Types of horror can change each year, so I look forward to seeing new mechanisms created to scare viewers. In my opinion, any movie that incorporates pop-up creepy monsters is the true winner of fear.

My Crippling Fear of the Film “Signs”

By: Chelsea Pingston

I was 7 years old when I first saw the film, Signs. It’s basically a science fiction thriller about an alien invasion and how a family that lives on a farm deals with it. I’m really bad at summarizing plots so click here for a more in depth summary. Anyway, my oldest sister was babysitting me while our parents were at work or running errands during the film’s opening night in theaters. She decided to take me along with her friends to see the film and told me not to tell mom or dad. I had no idea what the film was about or why she wanted to keep it a secret from our parents. I was just excited for a night at the theater with my sister and her friends (mainly because she never included me with her friends because of our age gap). I remember my excitement of the drive to the theater and the pure euphoria I felt when my sister bought me a bag of popcorn and an icee (looking back on it, she was totally bribing me so that I wouldn’t tell our parents what we were doing). All of us gathered into the theater and chose the back row where the cool kids sat and soon enough the lights turned off and the film began. The film started with me happily munching on popcorn and the film ended with me on my sister’s lap and wrapped in her shirt. She was clearly frustrated with me because of how much the film terrified me.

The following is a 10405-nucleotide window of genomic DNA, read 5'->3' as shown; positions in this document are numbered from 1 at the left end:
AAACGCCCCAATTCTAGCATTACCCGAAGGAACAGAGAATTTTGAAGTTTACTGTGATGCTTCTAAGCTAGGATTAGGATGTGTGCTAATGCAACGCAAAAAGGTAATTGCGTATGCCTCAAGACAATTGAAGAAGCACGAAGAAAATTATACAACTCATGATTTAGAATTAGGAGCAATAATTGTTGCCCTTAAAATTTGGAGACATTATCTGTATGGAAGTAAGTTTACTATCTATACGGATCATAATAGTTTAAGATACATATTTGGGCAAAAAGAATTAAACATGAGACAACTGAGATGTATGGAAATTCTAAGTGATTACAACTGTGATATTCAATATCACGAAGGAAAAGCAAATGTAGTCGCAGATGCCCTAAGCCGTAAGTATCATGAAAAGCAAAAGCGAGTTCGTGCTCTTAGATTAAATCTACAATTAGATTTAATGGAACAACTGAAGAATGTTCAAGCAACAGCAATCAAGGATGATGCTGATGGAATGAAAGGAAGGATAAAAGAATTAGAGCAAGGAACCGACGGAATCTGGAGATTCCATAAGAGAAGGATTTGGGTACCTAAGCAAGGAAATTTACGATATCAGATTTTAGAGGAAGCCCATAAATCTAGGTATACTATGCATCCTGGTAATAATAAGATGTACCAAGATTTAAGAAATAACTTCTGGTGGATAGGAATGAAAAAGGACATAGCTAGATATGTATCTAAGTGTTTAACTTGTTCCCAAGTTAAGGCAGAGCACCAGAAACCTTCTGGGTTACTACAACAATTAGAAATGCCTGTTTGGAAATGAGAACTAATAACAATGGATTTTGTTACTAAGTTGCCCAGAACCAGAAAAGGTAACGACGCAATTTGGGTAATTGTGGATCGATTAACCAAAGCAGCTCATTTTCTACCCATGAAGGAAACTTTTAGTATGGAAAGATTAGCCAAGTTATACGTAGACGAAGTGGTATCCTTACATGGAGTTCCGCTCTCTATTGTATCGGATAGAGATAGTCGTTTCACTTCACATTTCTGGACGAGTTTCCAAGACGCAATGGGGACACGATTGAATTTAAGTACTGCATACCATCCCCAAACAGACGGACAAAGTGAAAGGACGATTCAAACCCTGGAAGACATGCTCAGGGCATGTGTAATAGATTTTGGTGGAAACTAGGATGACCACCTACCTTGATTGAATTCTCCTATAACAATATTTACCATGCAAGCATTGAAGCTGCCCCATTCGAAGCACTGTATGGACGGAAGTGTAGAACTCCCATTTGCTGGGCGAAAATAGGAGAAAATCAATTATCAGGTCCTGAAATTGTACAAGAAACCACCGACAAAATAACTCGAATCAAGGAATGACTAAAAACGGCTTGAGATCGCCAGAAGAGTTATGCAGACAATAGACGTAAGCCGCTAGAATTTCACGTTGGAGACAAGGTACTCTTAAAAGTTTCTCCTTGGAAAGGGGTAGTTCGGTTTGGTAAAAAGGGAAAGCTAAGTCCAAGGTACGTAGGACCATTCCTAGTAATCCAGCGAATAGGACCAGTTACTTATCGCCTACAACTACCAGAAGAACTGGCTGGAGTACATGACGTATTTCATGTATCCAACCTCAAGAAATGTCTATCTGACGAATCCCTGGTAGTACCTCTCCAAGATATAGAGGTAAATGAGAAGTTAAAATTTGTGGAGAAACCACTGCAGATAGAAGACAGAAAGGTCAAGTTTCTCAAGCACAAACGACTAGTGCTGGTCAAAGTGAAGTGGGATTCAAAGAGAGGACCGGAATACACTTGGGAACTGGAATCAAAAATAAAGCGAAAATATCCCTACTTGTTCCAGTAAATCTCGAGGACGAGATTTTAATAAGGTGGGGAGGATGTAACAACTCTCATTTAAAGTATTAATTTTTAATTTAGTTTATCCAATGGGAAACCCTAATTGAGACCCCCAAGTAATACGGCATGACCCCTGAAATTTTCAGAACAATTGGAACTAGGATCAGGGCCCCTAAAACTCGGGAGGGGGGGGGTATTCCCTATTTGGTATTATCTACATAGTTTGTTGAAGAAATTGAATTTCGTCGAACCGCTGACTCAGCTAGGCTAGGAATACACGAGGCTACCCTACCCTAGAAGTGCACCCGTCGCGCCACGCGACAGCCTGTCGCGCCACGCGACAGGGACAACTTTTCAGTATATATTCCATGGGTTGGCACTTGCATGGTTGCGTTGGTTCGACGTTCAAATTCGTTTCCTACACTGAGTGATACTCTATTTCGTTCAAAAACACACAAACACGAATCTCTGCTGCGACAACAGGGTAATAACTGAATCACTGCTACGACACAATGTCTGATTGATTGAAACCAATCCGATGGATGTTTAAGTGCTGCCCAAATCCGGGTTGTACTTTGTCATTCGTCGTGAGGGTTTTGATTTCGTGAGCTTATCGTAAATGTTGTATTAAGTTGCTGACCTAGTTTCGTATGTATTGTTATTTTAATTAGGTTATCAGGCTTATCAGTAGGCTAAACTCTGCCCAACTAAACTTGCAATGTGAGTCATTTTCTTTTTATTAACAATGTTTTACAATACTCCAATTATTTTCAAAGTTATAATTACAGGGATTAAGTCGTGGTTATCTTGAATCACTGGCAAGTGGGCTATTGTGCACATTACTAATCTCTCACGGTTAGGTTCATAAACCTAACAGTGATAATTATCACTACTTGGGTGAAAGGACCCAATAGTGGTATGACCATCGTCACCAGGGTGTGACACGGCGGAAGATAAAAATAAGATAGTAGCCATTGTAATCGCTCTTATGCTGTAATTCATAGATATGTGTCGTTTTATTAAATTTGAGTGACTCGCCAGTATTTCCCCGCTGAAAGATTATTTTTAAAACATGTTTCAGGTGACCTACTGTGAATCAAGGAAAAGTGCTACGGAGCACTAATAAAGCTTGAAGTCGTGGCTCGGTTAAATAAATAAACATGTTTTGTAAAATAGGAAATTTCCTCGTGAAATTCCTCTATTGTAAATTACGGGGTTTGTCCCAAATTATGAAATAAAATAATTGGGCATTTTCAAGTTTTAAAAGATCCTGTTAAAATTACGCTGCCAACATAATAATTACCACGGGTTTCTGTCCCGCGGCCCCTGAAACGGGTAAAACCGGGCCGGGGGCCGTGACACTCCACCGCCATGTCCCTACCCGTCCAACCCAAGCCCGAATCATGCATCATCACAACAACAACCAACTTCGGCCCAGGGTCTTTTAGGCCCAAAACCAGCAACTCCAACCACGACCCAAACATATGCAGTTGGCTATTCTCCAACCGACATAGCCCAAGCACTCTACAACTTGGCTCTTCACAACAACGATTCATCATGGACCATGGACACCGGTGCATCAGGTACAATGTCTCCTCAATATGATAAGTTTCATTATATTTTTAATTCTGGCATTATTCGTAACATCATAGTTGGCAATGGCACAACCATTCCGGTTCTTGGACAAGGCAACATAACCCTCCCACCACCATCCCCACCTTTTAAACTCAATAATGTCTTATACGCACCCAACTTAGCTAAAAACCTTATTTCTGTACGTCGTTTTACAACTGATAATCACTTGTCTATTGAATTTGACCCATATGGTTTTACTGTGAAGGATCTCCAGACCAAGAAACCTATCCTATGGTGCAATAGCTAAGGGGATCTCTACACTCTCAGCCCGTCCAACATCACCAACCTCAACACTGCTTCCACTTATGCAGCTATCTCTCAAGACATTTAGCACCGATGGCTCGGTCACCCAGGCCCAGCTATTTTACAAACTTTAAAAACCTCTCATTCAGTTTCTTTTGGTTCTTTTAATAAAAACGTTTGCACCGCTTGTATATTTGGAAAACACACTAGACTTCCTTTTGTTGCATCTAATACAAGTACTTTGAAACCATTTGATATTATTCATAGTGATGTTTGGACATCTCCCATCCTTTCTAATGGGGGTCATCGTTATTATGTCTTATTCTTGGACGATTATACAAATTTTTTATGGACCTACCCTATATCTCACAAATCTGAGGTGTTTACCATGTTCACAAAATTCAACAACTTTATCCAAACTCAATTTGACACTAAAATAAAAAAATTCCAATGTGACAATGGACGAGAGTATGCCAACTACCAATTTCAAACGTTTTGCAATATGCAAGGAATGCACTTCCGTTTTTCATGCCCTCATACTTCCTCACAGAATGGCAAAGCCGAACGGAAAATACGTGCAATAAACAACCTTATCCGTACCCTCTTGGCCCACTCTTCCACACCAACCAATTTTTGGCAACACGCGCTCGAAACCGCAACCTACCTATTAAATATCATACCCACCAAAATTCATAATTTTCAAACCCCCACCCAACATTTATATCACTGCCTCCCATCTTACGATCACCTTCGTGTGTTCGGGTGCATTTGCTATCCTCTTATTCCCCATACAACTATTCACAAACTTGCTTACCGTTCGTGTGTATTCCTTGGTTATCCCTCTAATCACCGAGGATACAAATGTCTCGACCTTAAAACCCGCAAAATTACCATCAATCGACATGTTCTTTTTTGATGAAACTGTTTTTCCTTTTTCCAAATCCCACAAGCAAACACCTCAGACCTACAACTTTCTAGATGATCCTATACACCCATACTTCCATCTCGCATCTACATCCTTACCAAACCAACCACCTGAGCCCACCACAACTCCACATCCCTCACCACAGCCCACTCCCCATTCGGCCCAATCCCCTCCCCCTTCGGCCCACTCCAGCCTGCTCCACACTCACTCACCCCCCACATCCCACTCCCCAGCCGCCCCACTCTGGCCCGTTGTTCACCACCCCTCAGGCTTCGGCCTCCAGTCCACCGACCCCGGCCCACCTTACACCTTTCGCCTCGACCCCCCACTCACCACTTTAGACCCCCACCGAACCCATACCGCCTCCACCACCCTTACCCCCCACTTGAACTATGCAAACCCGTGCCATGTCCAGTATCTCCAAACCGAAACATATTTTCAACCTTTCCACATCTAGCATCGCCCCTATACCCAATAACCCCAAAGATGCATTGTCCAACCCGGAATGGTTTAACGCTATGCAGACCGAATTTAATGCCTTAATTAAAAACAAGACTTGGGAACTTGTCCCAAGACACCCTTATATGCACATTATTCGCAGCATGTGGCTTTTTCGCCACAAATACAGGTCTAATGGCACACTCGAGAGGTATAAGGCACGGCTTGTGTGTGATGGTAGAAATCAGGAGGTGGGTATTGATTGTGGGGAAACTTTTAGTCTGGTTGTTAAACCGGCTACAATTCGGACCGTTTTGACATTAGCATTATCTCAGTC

Once we got home that night I slept in my parent’s bed with the scene of the black, faceless alien walking across the yard at the child’s birthday party replaying over and over in my head. Here’s the scene I’m referring to (I was literally shaking when I searched for this video clip for you guys).

I began to sleep with my parents every night for almost a week. They finally sat down and asked me why I was so scared until I told them the truth (with much dismay from my sister). They were mad at my sister for allowing me to see the movie and they were frustrated with me because my fear of aliens stuck with me for another two weeks until my mom did the coolest thing any mom could ever do. She finally sat me down and called the actor who played the alien in the movie and had him talk to me on the phone and explain to me that the alien was not real and that he was just an actor. He even went as far as to tell me that if aliens were real, that they were harmless. After that phone call felt so relieved. It was incredible. That night and every night after that, I slept peacefully in my own bed.

Years later my mom and I talked about what she had done for me. She admitted to me that I had not talked on the phone with the actor from Signs, but she had instead called our local theater and asked a young usher to convince me, her daughter, that he was the actor of the alien and asked him to help me not be afraid of the film anymore. I will never forget what my mom and the theater usher did for me. It had helped me overcome not only my fear of aliens, but also every horror movie I had watched from that day forward. It helped me realize that the monsters on screen were just actors and actresses, nothing more.